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Tomorrow

  1. PhD Thesis Defense - Niaz Chalabianloo - Stress Measurement and Regulation in Real-Life Using Affective Technologies
    • Start time: 10:00am, Thursday, August 11th
    • End time: 12:00pm, Thursday, August 11th
    • Where: AVS Conference Room, BM
    • Stress has become one of the main contributors to serious mental and physical health issues in today's world. Existing works in the literature have used Psychophysiological measures and proposed numerous mechanisms to detect stress and administer feedback to help users regulate it. Unobtrusive wearables' popularity is increasingly growing, intertwined with digital health notions, making them efficient, inexpensive, and easily accessible affective self-help technologies. This thesis first aims to investigate and implement stress detection mechanisms in the laboratory and everyday environments using unobtrusive wearable devices. In this regard, we investigate various scenarios, such as how to use laboratory data to improve the results of a daily life scenario. We also explore how adding contextual information such as physical activity and weather information can improve the results. Moreover, we study low-cost and practical methods for emotional regulation in stressful conditions of everyday life. In the next step, a mixed-methods study is conducted. For this, signals from multiple wearables and users' subjective opinions regarding different aspects of wearability were analyzed quantitatively and qualitatively. The next step is an in-depth study in cooperation with HCI researchers, in which we demonstrate the effects of haptic feedback on emotion regulation. As a next step for helping users choose the right device, we evaluate several wearables under completely identical conditions to compare the stress detection quality in wearables with different technologies. Finally, we utilize Explainable AI to make our models more understandable for the end users, and in particular for the psychology and clinical experts. The results of our studies indicate that an integrated detection, notification, and intervention cycle is required to ensure a reliable system for regulating stress in daily life.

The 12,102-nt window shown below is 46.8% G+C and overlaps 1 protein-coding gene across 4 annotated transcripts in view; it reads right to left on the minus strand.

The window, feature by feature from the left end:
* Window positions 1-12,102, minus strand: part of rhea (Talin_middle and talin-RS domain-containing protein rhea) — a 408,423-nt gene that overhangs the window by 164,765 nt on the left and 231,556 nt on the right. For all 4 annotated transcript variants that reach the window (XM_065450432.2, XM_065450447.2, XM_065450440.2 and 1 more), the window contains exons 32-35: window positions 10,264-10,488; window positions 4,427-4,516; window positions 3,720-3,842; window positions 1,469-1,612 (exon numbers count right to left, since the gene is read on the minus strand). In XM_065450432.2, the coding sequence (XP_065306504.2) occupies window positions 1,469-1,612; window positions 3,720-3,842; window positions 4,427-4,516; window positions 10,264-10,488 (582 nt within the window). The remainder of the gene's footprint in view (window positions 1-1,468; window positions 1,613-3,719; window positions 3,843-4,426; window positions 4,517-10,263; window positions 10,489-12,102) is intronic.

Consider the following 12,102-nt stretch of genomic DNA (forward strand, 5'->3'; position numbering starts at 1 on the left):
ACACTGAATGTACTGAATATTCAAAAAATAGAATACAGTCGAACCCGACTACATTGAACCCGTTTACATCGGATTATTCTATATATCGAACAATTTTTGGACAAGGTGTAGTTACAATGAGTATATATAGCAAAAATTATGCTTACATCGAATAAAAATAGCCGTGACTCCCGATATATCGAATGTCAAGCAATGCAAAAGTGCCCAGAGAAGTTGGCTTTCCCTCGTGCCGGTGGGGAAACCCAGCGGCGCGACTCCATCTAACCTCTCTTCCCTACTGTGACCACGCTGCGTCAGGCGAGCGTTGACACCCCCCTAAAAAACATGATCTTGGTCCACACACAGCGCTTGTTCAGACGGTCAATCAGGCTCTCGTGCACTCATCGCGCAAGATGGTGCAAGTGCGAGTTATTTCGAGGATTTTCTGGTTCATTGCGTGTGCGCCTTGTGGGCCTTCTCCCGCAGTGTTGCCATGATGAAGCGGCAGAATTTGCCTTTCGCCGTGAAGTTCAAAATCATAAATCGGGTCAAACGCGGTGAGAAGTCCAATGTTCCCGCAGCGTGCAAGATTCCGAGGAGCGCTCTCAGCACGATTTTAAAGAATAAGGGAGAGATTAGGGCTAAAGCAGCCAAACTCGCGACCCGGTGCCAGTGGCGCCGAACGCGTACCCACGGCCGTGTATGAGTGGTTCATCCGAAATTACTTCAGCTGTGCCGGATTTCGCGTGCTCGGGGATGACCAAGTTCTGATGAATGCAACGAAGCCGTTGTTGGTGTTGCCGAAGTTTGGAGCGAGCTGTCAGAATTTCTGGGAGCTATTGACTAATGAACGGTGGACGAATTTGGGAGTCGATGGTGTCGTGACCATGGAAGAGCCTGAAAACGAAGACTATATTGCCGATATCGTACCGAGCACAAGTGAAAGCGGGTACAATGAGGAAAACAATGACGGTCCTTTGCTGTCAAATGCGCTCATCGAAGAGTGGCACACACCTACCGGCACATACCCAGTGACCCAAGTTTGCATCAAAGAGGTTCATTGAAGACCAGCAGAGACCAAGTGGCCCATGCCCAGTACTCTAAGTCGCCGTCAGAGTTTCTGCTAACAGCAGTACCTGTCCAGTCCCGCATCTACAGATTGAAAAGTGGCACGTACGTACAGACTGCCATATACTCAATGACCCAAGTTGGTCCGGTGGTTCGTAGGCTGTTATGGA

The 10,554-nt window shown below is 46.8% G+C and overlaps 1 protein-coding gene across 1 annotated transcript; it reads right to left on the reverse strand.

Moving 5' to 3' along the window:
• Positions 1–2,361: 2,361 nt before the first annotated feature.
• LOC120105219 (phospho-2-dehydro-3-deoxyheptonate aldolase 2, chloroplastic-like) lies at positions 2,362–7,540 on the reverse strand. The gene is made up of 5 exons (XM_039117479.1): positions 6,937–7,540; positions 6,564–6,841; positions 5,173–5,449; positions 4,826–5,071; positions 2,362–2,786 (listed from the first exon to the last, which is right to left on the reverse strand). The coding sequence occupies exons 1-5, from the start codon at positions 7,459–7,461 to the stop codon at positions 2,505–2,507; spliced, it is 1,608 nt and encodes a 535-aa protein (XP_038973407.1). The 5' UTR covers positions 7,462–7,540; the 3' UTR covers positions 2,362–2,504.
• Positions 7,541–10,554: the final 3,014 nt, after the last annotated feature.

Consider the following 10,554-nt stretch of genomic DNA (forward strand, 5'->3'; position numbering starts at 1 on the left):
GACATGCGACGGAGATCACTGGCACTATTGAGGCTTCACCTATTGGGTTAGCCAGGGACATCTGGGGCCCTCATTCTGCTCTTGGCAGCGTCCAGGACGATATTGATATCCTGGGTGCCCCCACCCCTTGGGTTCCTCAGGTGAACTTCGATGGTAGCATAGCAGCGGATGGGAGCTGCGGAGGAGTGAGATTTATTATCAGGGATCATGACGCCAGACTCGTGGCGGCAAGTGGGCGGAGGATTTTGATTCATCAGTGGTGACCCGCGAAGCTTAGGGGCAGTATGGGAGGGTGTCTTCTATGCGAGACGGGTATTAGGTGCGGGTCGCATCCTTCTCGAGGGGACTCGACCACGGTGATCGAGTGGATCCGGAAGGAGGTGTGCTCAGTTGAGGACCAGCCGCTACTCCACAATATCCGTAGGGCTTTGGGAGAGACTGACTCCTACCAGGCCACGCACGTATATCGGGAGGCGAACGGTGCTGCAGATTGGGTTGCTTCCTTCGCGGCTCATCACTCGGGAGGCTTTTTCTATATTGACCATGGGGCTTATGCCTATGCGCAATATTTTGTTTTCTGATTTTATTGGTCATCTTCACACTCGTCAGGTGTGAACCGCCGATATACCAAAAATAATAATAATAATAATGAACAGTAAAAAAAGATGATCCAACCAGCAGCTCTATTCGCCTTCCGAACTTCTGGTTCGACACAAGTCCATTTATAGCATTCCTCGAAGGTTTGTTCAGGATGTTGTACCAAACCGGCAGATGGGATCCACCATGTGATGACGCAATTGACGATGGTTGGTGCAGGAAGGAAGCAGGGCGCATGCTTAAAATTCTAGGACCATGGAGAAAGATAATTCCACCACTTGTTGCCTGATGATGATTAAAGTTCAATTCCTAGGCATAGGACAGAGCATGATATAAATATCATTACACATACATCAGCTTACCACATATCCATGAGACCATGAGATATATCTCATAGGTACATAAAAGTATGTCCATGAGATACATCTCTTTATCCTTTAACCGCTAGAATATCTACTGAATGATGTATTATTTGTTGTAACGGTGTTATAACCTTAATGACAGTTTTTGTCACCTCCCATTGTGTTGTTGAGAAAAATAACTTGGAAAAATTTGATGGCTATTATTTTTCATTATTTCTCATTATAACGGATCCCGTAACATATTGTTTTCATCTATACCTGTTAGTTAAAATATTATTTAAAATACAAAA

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Department of Computer Engineering, Boğaziçi University,
34342 Bebek, Istanbul, Turkey

  • Phone: +90 212 359 45 23/24
  • Fax: +90 212 2872461